• G11C11/401Digital stores characterised by the use of particular electric or magnetic storage elements; Storage elements therefor using electric elements using semiconductor devices using transistors forming cells needing refreshing or charge regeneration, i.e. dynamic cells
    • G11C11/4063Auxiliary circuits, e.g. for addressing, decoding, driving, writing, sensing or timing
    • G11C11/407Auxiliary circuits, e.g. for addressing, decoding, driving, writing, sensing or timing for memory cells of the field-effect type
    • G11C11/408Address circuits
    • G11C11/4082Address Buffers; level conversion circuits
    • GPHYSICS
    • G11INFORMATION STORAGE
    • G11CSTATIC STORES
    • G11C5/00Details of stores covered by G11C11/00
    • G11C5/02Disposition of storage elements, e.g. in the form of a matrix array
    • G11C5/04Supports for storage elements, e.g. memory modules; Mounting or fixing of storage elements on such supports
    • GPHYSICS
    • G11INFORMATION STORAGE
    • G11CSTATIC STORES
    • G11C7/00Arrangements for writing information into, or reading information out from, a digital store
    • G11C7/10Input/output [I/O] data interface arrangements, e.g. I/O data control circuits, I/O data buffers
    • GPHYSICS
    • G11INFORMATION STORAGE
    • G11CSTATIC STORES
    • G11C8/00Arrangements for selecting an address in a digital store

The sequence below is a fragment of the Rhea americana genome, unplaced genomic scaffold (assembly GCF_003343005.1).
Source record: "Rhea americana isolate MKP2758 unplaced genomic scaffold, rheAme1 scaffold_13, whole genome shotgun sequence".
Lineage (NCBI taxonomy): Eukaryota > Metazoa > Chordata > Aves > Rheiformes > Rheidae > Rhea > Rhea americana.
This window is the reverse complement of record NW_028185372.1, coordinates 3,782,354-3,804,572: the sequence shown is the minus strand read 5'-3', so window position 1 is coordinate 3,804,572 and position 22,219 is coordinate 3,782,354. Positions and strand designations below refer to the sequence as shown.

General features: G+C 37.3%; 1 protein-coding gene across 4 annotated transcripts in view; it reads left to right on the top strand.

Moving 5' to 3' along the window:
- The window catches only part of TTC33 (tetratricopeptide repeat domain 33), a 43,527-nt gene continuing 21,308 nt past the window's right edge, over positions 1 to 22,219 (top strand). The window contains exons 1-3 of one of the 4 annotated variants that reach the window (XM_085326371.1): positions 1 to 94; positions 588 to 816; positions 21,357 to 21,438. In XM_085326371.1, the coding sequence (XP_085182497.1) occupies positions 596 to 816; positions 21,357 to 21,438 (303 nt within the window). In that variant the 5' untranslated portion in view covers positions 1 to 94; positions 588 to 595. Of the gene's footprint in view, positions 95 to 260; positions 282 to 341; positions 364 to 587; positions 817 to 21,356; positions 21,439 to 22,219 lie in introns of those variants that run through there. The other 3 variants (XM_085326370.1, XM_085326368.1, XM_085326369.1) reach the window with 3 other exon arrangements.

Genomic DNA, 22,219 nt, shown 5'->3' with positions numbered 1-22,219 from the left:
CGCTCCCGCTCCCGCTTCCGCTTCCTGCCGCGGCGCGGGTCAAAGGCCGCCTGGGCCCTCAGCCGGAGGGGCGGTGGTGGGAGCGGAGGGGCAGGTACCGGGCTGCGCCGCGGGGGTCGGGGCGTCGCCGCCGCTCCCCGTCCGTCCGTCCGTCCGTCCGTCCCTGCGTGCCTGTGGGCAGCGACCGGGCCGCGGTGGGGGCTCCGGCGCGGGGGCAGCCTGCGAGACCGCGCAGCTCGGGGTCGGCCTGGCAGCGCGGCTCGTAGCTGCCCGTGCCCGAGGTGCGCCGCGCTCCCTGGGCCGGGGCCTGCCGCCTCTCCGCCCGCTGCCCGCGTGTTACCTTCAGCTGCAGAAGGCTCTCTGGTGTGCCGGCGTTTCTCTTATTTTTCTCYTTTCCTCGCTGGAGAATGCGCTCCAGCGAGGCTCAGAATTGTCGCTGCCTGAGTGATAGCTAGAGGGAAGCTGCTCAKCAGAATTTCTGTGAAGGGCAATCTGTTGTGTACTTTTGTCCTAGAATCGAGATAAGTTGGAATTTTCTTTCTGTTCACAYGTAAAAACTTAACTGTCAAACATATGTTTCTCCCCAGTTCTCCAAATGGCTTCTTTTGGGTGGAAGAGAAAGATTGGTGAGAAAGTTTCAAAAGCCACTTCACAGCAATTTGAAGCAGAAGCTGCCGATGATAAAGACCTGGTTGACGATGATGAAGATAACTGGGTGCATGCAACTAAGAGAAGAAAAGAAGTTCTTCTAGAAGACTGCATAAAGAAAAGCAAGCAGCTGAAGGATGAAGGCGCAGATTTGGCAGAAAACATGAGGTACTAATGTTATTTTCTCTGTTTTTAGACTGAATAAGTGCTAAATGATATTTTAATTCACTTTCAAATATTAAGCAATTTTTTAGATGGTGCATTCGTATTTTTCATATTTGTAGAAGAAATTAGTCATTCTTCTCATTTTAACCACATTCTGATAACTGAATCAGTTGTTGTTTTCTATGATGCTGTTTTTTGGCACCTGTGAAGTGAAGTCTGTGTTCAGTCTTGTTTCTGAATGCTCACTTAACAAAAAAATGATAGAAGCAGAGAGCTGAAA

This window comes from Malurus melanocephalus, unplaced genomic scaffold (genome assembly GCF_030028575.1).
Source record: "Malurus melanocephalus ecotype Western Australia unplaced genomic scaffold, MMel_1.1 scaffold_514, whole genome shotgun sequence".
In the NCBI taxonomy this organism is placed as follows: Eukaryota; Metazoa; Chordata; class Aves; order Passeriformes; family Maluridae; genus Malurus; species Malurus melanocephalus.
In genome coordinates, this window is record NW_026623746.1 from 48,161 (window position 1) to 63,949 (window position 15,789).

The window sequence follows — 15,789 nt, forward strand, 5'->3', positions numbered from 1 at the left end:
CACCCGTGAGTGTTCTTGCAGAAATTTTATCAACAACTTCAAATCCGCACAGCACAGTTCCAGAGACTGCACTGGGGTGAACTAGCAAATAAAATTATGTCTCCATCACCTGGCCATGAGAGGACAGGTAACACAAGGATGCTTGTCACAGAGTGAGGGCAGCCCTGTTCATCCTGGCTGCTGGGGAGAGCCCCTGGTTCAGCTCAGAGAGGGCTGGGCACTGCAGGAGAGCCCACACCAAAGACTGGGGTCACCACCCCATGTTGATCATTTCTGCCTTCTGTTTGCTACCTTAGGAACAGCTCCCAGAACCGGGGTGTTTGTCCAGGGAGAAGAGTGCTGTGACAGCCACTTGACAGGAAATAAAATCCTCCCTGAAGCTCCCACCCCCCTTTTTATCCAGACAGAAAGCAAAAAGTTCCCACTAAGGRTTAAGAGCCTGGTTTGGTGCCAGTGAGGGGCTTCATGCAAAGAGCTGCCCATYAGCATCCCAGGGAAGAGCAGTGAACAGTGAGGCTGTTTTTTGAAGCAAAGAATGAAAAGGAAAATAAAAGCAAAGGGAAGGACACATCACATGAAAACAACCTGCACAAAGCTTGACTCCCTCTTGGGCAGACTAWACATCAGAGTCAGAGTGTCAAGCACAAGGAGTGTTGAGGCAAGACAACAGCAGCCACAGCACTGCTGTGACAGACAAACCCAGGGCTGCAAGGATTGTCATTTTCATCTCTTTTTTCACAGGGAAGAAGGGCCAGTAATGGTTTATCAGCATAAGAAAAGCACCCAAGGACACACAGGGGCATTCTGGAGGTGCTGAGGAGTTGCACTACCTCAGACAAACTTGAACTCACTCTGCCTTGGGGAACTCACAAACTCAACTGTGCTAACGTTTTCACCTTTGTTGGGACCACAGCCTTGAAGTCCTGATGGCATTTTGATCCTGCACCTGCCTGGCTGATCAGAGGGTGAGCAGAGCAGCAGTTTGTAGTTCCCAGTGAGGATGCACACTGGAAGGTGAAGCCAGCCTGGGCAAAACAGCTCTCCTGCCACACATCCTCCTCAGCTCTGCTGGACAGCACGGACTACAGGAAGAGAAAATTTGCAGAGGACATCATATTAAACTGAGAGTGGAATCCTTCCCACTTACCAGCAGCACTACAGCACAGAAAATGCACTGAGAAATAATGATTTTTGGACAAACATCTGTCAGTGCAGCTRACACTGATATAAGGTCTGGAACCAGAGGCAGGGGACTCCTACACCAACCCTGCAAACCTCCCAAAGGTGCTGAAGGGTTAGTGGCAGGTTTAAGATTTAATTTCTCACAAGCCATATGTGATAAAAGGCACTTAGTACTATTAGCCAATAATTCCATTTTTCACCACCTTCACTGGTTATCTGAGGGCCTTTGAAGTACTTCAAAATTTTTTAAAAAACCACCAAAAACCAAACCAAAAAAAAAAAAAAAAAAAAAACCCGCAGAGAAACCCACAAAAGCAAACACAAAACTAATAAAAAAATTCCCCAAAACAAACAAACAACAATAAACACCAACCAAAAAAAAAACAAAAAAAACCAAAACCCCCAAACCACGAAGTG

• G11C8/12Group selection circuits, e.g. for memory block selections, chip selection, array selection
    • GPHYSICS
    • G06COMPUTING; CALCULATING; COUNTING
    • G06FELECTRIC DIGITAL DATA PROCESSING
    • G06F12/00Accessing, addressing or allocating within memory systems or architectures
    • G06F12/02Addressing or allocation; Relocation
    • G06F12/08Addressing or allocation; Relocation in hierarchically structured memory systems, e.g. virtual memory systems
    • G06F12/0802Addressing of a memory level in which the access to the desired data or data block requires associative addressing means, e.g. caches
    • GPHYSICS
    • G06COMPUTING; CALCULATING; COUNTING
    • G06FELECTRIC DIGITAL DATA PROCESSING
    • G06F2212/00Indexing scheme relating to accessing, addressing or allocation within memory systems or architectures
    • G06F2212/10Providing a specific technical effect
    • G06F2212/1028Power efficiency
    • GPHYSICS
    • G06COMPUTING; CALCULATING; COUNTING
    • G06FELECTRIC DIGITAL DATA PROCESSING
    • G06F2212/00Indexing scheme relating to accessing, addressing or allocation within memory systems or architectures